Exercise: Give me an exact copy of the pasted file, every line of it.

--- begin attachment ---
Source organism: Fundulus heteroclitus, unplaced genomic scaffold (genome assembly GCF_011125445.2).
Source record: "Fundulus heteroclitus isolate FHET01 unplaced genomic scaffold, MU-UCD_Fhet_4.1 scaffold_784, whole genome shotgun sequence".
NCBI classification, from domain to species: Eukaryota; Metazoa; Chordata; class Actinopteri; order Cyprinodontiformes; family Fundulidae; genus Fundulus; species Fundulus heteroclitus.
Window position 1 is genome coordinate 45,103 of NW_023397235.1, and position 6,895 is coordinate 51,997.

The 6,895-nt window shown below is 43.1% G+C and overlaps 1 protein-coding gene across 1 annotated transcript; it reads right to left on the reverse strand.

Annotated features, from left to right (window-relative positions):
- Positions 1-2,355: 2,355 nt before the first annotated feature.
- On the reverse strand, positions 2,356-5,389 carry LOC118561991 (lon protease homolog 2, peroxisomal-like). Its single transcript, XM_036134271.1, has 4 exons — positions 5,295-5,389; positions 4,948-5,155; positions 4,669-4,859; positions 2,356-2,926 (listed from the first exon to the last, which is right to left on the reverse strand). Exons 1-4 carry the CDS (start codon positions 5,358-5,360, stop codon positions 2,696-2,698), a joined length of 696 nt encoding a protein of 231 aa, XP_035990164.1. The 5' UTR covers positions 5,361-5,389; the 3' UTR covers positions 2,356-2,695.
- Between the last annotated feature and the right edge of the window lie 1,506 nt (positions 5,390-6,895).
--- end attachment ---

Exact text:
Source organism: Fundulus heteroclitus, unplaced genomic scaffold (genome assembly GCF_011125445.2).
Source record: "Fundulus heteroclitus isolate FHET01 unplaced genomic scaffold, MU-UCD_Fhet_4.1 scaffold_784, whole genome shotgun sequence".
NCBI classification, from domain to species: Eukaryota; Metazoa; Chordata; class Actinopteri; order Cyprinodontiformes; family Fundulidae; genus Fundulus; species Fundulus heteroclitus.
Window position 1 is genome coordinate 45,103 of NW_023397235.1, and position 6,895 is coordinate 51,997.

The 6,895-nt window shown below is 43.1% G+C and overlaps 1 protein-coding gene across 1 annotated transcript; it reads right to left on the reverse strand.

Annotated features, from left to right (window-relative positions):
- Positions 1-2,355: 2,355 nt before the first annotated feature.
- On the reverse strand, positions 2,356-5,389 carry LOC118561991 (lon protease homolog 2, peroxisomal-like). Its single transcript, XM_036134271.1, has 4 exons — positions 5,295-5,389; positions 4,948-5,155; positions 4,669-4,859; positions 2,356-2,926 (listed from the first exon to the last, which is right to left on the reverse strand). Exons 1-4 carry the CDS (start codon positions 5,358-5,360, stop codon positions 2,696-2,698), a joined length of 696 nt encoding a protein of 231 aa, XP_035990164.1. The 5' UTR covers positions 5,361-5,389; the 3' UTR covers positions 2,356-2,695.
- Between the last annotated feature and the right edge of the window lie 1,506 nt (positions 5,390-6,895).